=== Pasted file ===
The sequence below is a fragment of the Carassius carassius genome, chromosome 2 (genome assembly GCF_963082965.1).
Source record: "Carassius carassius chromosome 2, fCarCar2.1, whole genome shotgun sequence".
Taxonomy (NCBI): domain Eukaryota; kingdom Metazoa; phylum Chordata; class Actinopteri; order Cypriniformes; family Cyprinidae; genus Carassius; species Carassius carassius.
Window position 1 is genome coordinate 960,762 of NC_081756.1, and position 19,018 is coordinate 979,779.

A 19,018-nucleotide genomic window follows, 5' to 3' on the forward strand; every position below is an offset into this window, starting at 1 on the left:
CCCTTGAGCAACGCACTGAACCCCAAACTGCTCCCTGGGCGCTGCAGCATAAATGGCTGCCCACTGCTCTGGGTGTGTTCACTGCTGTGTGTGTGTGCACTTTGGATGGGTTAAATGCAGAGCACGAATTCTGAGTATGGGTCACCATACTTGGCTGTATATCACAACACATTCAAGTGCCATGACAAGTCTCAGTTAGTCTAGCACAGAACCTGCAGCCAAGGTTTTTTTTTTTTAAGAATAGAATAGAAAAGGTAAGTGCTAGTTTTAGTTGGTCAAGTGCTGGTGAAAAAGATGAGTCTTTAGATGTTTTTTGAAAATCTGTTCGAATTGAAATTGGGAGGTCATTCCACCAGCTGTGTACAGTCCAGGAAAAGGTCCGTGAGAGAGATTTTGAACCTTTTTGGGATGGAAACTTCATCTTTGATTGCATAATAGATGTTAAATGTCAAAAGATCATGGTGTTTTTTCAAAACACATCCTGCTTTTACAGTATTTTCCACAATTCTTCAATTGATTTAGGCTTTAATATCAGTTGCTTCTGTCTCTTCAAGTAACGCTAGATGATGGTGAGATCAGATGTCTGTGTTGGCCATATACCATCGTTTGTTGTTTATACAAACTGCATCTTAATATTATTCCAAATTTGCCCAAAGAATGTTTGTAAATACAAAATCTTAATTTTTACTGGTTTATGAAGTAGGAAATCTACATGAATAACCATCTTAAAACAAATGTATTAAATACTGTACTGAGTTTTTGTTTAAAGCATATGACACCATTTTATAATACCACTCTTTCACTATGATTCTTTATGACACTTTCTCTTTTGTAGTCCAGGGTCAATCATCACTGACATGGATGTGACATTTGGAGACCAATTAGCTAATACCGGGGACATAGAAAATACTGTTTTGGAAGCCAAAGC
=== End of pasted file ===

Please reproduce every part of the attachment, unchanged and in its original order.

The sequence below is a fragment of the Carassius carassius genome, chromosome 2 (genome assembly GCF_963082965.1).
Source record: "Carassius carassius chromosome 2, fCarCar2.1, whole genome shotgun sequence".
Taxonomy (NCBI): domain Eukaryota; kingdom Metazoa; phylum Chordata; class Actinopteri; order Cypriniformes; family Cyprinidae; genus Carassius; species Carassius carassius.
Window position 1 is genome coordinate 960,762 of NC_081756.1, and position 19,018 is coordinate 979,779.

A 19,018-nucleotide genomic window follows, 5' to 3' on the forward strand; every position below is an offset into this window, starting at 1 on the left:
CCCTTGAGCAACGCACTGAACCCCAAACTGCTCCCTGGGCGCTGCAGCATAAATGGCTGCCCACTGCTCTGGGTGTGTTCACTGCTGTGTGTGTGTGCACTTTGGATGGGTTAAATGCAGAGCACGAATTCTGAGTATGGGTCACCATACTTGGCTGTATATCACAACACATTCAAGTGCCATGACAAGTCTCAGTTAGTCTAGCACAGAACCTGCAGCCAAGGTTTTTTTTTTTTAAGAATAGAATAGAAAAGGTAAGTGCTAGTTTTAGTTGGTCAAGTGCTGGTGAAAAAGATGAGTCTTTAGATGTTTTTTGAAAATCTGTTCGAATTGAAATTGGGAGGTCATTCCACCAGCTGTGTACAGTCCAGGAAAAGGTCCGTGAGAGAGATTTTGAACCTTTTTGGGATGGAAACTTCATCTTTGATTGCATAATAGATGTTAAATGTCAAAAGATCATGGTGTTTTTTCAAAACACATCCTGCTTTTACAGTATTTTCCACAATTCTTCAATTGATTTAGGCTTTAATATCAGTTGCTTCTGTCTCTTCAAGTAACGCTAGATGATGGTGAGATCAGATGTCTGTGTTGGCCATATACCATCGTTTGTTGTTTATACAAACTGCATCTTAATATTATTCCAAATTTGCCCAAAGAATGTTTGTAAATACAAAATCTTAATTTTTACTGGTTTATGAAGTAGGAAATCTACATGAATAACCATCTTAAAACAAATGTATTAAATACTGTACTGAGTTTTTGTTTAAAGCATATGACACCATTTTATAATACCACTCTTTCACTATGATTCTTTATGACACTTTCTCTTTTGTAGTCCAGGGTCAATCATCACTGACATGGATGTGACATTTGGAGACCAATTAGCTAATACCGGGGACATAGAAAATACTGTTTTGGAAGCCAAAGC